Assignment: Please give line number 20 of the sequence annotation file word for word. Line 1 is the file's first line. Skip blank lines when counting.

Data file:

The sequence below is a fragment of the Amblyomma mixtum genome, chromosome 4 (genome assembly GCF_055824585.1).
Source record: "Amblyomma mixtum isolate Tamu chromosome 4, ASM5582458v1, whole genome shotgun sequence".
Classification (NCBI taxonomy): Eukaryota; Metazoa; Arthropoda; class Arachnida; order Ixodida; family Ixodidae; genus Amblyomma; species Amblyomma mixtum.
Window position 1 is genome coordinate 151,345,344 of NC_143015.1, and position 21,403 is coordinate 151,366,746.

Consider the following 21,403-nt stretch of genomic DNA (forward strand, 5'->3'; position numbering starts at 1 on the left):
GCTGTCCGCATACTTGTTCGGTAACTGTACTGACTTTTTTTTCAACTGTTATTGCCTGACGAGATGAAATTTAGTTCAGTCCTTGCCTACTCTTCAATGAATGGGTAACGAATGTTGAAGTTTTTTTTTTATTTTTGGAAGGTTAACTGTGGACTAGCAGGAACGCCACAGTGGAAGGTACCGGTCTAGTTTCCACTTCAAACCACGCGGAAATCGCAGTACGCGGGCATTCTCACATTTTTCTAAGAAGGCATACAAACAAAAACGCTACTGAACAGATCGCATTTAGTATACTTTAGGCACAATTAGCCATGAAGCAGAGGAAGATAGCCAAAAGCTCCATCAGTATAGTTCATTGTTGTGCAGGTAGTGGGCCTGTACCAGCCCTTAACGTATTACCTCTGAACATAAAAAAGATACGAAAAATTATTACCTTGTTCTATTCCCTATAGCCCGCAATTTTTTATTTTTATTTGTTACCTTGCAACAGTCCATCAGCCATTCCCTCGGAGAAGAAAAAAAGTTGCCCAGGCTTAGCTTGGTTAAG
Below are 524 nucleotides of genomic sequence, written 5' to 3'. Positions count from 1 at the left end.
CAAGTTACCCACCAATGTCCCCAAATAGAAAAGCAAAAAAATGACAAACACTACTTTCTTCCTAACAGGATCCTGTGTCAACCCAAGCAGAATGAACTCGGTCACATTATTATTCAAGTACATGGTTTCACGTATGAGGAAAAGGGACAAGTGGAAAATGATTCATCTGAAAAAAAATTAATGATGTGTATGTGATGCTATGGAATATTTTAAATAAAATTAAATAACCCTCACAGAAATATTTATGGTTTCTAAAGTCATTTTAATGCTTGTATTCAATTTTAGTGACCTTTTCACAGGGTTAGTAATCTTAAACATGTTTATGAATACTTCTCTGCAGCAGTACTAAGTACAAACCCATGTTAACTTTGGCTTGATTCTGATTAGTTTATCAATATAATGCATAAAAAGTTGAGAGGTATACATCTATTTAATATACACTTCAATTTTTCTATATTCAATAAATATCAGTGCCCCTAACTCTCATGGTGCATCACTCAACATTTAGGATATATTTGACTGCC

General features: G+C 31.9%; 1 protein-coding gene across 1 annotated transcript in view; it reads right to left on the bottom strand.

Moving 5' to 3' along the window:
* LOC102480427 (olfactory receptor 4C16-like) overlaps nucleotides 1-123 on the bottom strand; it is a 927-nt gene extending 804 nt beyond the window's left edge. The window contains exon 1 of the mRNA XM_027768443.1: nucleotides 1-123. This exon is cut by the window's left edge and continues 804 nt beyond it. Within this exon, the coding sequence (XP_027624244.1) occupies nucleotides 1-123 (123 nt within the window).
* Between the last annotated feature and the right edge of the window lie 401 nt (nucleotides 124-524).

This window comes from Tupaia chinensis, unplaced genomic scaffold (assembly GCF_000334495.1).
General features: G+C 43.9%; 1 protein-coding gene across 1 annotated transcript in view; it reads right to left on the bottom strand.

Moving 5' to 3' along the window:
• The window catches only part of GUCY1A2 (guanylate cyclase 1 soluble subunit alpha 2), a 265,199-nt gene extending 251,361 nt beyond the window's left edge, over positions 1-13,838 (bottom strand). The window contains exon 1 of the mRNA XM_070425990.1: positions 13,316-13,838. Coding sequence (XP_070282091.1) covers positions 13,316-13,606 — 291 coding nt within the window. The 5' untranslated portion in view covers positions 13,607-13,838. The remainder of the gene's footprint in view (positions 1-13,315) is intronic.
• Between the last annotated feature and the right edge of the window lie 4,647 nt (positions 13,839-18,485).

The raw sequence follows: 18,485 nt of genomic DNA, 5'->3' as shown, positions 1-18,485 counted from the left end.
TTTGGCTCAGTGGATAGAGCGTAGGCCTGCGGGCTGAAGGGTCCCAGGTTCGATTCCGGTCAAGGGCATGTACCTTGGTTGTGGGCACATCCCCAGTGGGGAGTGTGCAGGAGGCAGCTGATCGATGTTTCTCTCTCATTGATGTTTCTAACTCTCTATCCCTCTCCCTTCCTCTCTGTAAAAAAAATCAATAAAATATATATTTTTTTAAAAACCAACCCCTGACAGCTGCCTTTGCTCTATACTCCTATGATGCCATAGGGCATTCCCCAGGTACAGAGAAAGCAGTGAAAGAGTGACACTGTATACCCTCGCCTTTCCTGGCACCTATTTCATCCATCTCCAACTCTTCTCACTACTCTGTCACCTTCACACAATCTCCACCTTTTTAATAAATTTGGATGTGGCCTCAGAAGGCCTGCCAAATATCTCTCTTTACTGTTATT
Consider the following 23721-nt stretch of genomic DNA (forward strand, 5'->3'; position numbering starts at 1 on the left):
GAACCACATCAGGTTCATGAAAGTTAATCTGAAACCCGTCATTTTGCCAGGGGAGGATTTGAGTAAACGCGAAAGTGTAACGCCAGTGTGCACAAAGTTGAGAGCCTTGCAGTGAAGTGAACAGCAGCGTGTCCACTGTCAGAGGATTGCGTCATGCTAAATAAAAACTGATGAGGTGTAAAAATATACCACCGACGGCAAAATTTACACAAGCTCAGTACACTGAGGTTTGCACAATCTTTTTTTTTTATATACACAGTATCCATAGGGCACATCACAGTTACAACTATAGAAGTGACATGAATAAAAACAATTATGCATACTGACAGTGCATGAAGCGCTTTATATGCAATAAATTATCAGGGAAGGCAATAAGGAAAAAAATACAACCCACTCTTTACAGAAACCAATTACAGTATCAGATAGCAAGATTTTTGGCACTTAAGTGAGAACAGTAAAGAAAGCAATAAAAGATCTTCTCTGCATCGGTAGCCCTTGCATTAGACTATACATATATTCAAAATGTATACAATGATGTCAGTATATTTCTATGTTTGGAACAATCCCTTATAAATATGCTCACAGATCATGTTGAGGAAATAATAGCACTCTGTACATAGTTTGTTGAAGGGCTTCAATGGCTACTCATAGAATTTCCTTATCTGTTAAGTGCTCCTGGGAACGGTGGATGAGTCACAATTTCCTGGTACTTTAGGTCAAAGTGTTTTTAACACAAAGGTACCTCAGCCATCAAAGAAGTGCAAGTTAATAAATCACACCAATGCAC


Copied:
Consider the following 23721-nt stretch of genomic DNA (forward strand, 5'->3'; position numbering starts at 1 on the left):